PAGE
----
The aerospace market has experienced unprecedented growth in the past five years, and the future outlook remains extremely favorable, observes Scott Porter, vice president at investment banking firm Moss Adams Capital LLC in Seattle. Moss Adams Capital serves more than 300 aerospace clients and Porter is seeing some interesting market trends.
“There is no better industry than aerospace, especially commercial aerospace, right now,” Porter recognizes, noting a “positive industry outlook and further growth expected over the next five years.”
|News from the I-90 Aerospace Corridor |
Engineers and executives committed to creating a better aerospace future assembled in Coeur d’Alene, Idaho, at the I-90 Corridor Aerospace Expo, hosted by the Idaho Aerospace Alliance, Inland Northwest Aerospace Consortium (INWAC), and American Manufacturer Network. The aerospace community in Spokane – a major city and home to Fairchild Air Force Base in the I-90 corridor – generates roughly $680 million in revenue and employs approximately 12,000 people annually, analysts report. Industry analysts also predict that aerospace manufacturing will grow by 20 percent over the next decade. The information in this article was presented at the I-90 Corridor Aerospace Expo. For more, visit: http://www.intelligent-aerospace.com/_search?q=I-90+corridor&x=0&y=0
Aerospace orders will continue to grow; production will increase at unprecedented rates, bringing opportunities for those in the supply chain able to respond quickly, Porter continues. “Growth brings challenges and opportunities. It’s a negative for those unprepared.”
Economic indicators illustrate that Africa, Asia, and South America – emerging markets – are leading the growth, Porter says. Asia represents 38 percent of all new orders over the next five years, he predicts.
2015 saw a 6.7 percent increase in passengers, driving the need for 900-plus new aircraft. The market, including demand for single-aisle and wide-body aircraft, is resilient to external shocks.
Airbus and Boeing officials expect deliveries to increase year-over-year going forward. Boeing deliveries are predicted to increase from 728 in 2016 to 935 in 2020; Airbus is expected to grow deliveries by roughly 25 percent over five years.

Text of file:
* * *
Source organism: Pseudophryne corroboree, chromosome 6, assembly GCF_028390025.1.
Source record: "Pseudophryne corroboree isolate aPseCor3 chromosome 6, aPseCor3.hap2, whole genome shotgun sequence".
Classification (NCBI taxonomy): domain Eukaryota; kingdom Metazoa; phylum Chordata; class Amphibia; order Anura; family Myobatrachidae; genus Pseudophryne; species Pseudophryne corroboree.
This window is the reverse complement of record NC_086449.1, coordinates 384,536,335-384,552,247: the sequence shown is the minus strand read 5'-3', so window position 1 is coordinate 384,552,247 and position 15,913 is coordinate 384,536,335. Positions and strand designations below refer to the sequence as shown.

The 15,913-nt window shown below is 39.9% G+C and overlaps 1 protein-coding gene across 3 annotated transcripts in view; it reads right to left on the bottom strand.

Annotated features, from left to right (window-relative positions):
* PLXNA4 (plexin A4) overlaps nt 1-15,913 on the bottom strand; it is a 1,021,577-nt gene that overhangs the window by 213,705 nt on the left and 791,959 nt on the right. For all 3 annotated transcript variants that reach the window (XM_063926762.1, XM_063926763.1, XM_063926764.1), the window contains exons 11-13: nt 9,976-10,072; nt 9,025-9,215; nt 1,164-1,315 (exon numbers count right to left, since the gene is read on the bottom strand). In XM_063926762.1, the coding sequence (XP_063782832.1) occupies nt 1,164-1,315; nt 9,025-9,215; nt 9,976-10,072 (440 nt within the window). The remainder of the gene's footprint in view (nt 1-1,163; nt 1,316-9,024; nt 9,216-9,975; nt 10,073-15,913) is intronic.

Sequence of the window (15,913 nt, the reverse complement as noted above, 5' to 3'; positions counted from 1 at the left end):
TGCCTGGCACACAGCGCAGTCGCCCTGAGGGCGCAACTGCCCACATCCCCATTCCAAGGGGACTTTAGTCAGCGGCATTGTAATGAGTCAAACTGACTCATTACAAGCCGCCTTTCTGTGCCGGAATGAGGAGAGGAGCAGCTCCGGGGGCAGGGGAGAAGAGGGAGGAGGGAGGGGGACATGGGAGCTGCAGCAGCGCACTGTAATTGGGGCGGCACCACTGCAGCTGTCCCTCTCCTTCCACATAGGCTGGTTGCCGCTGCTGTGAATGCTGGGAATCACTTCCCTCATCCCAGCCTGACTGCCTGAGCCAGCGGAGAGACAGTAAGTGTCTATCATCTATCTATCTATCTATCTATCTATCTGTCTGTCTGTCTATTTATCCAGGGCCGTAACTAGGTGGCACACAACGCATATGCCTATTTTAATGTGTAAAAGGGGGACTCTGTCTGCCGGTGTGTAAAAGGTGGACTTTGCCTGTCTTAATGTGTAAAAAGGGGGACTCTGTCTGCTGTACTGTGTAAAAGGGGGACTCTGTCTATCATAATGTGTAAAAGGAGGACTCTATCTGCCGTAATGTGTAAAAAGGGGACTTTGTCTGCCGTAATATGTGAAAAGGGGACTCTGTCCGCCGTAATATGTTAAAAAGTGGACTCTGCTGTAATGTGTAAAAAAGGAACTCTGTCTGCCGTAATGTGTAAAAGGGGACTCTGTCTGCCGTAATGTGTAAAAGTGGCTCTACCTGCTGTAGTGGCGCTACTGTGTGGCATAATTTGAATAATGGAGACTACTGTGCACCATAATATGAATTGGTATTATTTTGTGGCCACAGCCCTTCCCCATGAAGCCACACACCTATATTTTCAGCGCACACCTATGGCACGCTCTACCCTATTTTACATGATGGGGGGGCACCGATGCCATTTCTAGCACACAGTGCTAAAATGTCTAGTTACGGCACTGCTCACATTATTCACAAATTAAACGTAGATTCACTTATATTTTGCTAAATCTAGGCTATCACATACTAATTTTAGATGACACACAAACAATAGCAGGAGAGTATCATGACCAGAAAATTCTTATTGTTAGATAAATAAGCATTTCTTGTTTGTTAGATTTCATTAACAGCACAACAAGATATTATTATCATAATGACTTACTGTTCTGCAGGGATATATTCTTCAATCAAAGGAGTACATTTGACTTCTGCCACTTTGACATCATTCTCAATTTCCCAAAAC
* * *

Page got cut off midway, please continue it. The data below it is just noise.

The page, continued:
The aerospace community is not without its challenges, however. Challenges center around:
- competitive pricing and volume expectations,
- transformation in the supply chain,
- OEMs cost-cutting, driving the need for innovation in aerospace manufacturing
“Unprecedented growth and opportunity [exists] over the next five years for suppliers able to move quickly,” Porter explains. “Readiness, flexibility, and capacity” are key.
“Airlines, sick of waiting, are putting pressure on airframe manufacturers, who in turn are partnering with suppliers able to deliver quickly,” Porter says. There is a need, he says, for partnerships and integration:
- horizontally, by ramping up production with friendly competitors, and
- vertically, with suppliers and customers up and down the supply chain.
Porter urges increased participation in aerospace associations, and partnering with financial organizations/buyers. He also predicts greater industry integration with mergers and acquisitions, and through partnering with competitors to expand capabilities, reach, etc.
Precision Castparts Corp. (PCC) in Portland, Oregon, is a great example of an aerospace supplier success story following the principles laid out above, Porter suggests. The company focused on vertical integration in 2006, establishing and benefitting from a closed-loop ecosystem, he describes. Since that time, PCC has made 37 acquisitions, is a top supplier today, and benefits from operating margin growth of up to 12.6 percent, and greater access to and control over supply chains, he summarizes.
Lastly, it is “critical that aerospace [organizations] be involved in policies that affect them,” Porter stresses. “Don’t worry about the politics; get involved in policy – and the industry will grow more rapidly.”
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